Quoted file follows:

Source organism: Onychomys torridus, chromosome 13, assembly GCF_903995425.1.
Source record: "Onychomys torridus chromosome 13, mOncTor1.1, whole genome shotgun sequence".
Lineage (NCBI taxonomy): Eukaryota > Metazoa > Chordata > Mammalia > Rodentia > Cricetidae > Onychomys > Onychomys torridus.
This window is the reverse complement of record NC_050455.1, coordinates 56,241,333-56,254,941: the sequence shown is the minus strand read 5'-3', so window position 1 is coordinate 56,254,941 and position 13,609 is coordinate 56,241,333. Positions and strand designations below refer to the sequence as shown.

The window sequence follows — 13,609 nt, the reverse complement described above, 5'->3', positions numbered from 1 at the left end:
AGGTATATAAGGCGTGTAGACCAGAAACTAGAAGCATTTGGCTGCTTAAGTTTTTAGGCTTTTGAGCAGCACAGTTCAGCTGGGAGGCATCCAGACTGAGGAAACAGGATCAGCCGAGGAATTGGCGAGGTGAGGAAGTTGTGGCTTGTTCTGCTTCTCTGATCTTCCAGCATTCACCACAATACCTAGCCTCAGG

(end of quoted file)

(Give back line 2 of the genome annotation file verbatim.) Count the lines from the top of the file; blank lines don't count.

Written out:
Source record: "Onychomys torridus chromosome 13, mOncTor1.1, whole genome shotgun sequence".